Little Red Yellow Black Book Teacher Resources

The LIttle Red Yellow Black Book cover

The Little Red Yellow Black Book provides an introduction to the rich cultures and histories of Australia’s First Peoples. Acknowledging the unique place of Aboriginal and Torres Strait Islander peoples as the First Australians, AIATSIS has developed this teaching resource to assist secondary educators to implement and embed the Aboriginal and Torres Strait Islander cross-curriculum priority into their planning, teaching and assessment. The resources will build on teachers’ intercultural understanding and support their professional knowledge and proficiency articulated in the Focus Areas 1.4 and 2.4 of the Australian Professional Standards for Teachers.

Each resource includes links to the national curriculum and the Aboriginal and Torres Strait Islander histories and cultures organising ideas. They cover a range of subjects and include activities, worksheets and suggestions on assessment, with step-by-step instructions on how to deliver the lesson. The lessons may be used as one-off lessons or can be considered as units of work covering a number of lessons. We acknowledge that lessons are dynamic and we welcome feedback on how these resources can be improved.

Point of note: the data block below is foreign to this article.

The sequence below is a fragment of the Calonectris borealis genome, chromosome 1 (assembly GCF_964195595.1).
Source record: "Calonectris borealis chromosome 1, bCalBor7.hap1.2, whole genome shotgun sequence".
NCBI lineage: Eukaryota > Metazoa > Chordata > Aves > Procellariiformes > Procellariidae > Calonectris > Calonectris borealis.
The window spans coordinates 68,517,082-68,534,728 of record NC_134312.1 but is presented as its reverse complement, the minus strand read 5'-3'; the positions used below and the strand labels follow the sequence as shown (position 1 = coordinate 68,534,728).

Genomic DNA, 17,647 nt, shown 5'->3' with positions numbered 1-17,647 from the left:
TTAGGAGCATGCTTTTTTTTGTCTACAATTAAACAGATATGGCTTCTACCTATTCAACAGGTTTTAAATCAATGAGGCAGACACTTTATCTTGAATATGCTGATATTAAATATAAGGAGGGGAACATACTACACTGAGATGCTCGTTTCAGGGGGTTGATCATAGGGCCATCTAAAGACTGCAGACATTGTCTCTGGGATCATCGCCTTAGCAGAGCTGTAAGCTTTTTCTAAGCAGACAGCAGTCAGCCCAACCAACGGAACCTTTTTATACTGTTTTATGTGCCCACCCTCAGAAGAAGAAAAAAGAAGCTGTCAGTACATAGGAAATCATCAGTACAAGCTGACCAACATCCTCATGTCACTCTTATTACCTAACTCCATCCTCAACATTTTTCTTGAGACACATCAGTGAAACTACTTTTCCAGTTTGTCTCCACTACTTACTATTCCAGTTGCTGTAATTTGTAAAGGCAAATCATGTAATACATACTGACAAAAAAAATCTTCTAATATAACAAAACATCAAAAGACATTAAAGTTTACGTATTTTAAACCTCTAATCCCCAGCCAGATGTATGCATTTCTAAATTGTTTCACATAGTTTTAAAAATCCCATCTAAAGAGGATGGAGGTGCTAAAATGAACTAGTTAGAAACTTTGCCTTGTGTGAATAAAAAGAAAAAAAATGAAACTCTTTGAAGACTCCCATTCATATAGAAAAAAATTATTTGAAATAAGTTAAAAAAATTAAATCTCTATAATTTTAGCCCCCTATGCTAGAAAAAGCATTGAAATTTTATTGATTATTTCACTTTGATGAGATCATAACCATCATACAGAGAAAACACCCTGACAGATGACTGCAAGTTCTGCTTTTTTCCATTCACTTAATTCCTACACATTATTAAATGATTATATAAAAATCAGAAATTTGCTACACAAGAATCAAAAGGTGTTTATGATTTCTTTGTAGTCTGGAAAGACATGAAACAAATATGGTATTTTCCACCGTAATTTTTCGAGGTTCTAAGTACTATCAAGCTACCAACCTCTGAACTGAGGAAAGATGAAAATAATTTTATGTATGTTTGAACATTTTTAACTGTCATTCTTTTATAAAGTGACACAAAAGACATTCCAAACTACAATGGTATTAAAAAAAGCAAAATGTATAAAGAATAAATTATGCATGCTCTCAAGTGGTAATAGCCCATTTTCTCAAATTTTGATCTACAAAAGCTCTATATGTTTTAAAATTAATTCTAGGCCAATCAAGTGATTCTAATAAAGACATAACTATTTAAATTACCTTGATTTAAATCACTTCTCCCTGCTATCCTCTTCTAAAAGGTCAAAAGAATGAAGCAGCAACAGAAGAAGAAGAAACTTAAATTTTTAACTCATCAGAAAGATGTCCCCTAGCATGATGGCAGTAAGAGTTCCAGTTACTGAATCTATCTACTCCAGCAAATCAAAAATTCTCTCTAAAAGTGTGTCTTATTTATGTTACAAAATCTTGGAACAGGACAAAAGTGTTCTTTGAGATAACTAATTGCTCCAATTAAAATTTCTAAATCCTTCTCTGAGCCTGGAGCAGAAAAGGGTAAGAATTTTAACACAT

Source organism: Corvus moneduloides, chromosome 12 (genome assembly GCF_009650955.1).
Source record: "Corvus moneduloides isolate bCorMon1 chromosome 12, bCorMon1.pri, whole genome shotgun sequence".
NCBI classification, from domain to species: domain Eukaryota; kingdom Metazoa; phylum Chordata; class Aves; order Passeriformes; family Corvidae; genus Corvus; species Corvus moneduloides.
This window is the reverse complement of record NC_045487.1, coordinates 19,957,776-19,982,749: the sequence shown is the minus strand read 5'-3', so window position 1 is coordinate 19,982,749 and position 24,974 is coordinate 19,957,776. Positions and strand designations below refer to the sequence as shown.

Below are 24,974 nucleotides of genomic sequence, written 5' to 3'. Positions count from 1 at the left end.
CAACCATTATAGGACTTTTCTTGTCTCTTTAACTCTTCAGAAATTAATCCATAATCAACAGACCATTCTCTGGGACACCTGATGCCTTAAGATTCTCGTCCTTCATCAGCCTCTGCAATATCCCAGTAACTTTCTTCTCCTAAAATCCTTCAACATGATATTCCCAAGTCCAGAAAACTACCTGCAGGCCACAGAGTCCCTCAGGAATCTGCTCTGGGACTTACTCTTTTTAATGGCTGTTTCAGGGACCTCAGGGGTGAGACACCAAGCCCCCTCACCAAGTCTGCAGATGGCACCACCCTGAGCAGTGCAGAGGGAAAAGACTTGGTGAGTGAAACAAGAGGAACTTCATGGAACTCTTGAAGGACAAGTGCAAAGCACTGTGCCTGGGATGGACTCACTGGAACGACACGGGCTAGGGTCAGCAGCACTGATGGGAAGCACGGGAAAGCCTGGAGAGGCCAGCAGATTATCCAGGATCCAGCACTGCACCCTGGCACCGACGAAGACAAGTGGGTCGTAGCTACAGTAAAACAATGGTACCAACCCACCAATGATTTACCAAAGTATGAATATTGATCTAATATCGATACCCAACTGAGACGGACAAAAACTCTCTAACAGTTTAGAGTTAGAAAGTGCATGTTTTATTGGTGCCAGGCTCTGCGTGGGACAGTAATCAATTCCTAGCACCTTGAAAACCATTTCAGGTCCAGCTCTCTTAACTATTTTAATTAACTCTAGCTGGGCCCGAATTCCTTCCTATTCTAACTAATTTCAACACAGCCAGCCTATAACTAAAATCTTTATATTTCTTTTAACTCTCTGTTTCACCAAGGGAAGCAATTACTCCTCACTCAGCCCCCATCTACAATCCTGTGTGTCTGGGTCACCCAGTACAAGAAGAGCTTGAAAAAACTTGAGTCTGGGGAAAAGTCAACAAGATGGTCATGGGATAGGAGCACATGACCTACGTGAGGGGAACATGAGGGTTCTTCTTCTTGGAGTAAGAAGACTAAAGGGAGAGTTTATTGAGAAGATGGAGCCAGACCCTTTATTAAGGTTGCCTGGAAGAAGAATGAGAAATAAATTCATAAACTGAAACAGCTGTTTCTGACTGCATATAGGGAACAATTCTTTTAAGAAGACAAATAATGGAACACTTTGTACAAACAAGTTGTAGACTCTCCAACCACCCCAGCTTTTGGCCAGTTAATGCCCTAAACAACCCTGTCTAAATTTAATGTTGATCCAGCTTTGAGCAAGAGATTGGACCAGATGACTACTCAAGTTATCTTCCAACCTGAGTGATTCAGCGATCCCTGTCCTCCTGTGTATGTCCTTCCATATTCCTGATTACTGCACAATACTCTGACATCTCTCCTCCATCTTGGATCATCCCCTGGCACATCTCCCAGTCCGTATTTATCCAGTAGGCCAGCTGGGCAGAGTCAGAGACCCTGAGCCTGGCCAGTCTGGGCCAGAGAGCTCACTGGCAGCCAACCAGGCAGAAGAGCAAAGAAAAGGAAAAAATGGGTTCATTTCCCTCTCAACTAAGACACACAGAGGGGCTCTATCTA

Please read the guidance notes before accessing these resources. The guidance notes provide general advice to teachers when embedding Aboriginal and Torres Strait Islander histories and cultures in their teaching. Different Aboriginal and Torres Strait Islander communities will have different protocols. Teachers are strongly encouraged to seek advice from local Traditional Owners, Elders and community members, and draw on local contexts where possible.